As you know, IGGI uses rigorous social science tools to investigate significant yet understudied issues of controversy. To remind you of the research that we undertake, each of our upcoming posts will describe an IGGI project. See below for our project updates…and donate now!!!
IGGI PROJECT: Effective Oversight of Law Enforcement with Rapidly Advancing Technologies
The goal of this project is to provide a balanced analysis of how weapons development and new surveillance techniques challenge the delivery of constitutional policing. Our approach is to evaluate the influence of high technology developments on criminal justice management using public records and public datasets.
Part of the work has employed a dataset based on taser deployment to identify a common pattern of excessive use of force by police officers even in cases where the suspect is either passive or not actively resisting. Le and Moua (2015) wrote “Civilian Oversight and Developments in Less Lethal Technologies: Weighing Risks and Prioritizing Accountability in Domestic Law Enforcement,” which was published in the Seattle Journal for Social Justice.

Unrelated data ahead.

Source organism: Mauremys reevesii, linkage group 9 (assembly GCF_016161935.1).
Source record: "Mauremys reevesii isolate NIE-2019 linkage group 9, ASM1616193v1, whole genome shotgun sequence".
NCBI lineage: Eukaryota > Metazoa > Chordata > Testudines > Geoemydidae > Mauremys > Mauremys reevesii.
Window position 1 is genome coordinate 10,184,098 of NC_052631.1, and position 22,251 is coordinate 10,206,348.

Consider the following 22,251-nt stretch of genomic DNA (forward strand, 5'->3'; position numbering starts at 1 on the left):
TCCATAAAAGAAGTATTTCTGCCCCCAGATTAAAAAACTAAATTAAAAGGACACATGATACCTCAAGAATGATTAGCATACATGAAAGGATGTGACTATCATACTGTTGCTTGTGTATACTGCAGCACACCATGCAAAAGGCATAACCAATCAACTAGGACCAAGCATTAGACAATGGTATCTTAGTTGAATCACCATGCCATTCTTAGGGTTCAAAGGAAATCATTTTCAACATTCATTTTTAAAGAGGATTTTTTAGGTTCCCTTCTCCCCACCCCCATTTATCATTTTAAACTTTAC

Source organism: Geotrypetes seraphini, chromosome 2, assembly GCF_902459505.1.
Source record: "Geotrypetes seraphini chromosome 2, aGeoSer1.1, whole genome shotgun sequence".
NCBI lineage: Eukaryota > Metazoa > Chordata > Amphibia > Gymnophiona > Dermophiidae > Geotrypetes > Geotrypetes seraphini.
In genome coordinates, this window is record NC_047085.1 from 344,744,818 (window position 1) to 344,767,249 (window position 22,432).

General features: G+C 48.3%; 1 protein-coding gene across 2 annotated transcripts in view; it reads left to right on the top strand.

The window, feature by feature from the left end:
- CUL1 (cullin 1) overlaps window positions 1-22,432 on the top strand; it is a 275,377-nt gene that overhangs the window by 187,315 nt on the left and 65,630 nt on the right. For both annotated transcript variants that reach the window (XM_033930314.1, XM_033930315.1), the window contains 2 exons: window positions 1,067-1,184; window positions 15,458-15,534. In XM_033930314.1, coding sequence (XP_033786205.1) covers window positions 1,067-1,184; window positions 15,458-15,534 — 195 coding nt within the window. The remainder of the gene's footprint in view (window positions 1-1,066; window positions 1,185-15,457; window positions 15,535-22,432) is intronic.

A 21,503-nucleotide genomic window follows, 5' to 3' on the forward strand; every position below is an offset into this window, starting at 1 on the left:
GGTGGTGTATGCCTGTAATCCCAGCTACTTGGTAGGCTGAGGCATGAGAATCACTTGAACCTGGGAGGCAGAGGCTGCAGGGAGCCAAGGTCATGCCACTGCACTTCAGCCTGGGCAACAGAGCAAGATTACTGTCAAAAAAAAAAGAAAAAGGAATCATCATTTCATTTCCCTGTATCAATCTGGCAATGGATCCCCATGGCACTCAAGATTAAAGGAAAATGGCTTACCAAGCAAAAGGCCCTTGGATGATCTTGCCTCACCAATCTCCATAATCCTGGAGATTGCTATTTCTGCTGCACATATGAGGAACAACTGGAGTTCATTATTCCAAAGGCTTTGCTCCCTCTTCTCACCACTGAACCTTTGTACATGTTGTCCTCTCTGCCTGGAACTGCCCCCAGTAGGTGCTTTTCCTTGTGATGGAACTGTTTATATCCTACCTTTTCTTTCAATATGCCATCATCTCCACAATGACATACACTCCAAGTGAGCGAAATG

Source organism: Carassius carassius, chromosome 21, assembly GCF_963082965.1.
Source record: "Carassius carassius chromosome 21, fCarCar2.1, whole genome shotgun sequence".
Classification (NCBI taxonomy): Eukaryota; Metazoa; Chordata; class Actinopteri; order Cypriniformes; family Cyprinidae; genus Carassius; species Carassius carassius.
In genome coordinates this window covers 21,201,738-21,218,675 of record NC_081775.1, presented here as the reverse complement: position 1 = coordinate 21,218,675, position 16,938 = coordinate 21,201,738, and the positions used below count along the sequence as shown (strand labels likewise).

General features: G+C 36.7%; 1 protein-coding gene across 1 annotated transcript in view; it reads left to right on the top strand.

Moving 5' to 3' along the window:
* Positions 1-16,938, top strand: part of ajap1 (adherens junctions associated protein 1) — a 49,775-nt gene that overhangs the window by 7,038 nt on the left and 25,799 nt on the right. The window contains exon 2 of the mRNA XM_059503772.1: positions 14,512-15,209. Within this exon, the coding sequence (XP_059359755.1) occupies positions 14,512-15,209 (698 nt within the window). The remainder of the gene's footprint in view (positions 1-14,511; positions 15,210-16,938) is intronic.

Other issues that are being researched for inclusion in the analysis of high technology and police oversight include body cameras, license plate readers, and new tracking technologies such as radio frequency identification for human identity verification, among others.
As new technologies emerge and are implemented, practitioners of oversight must continue to adapt auditing and investigation procedures. Given new challenges, we will make technology-specific recommendations for practitioners affected by evolving challenges.
 “The Use of RFID for Human Identity Verification” Data Privacy & Integrity Advisory Committee Report No. 2006-02. Department of Homeland Security. Accessed on 2 October 2017. Retrieved from https://www.dhs.gov/xlibrary/assets/privacy/privacy_advcom_12-2006_rpt_RFID.pdf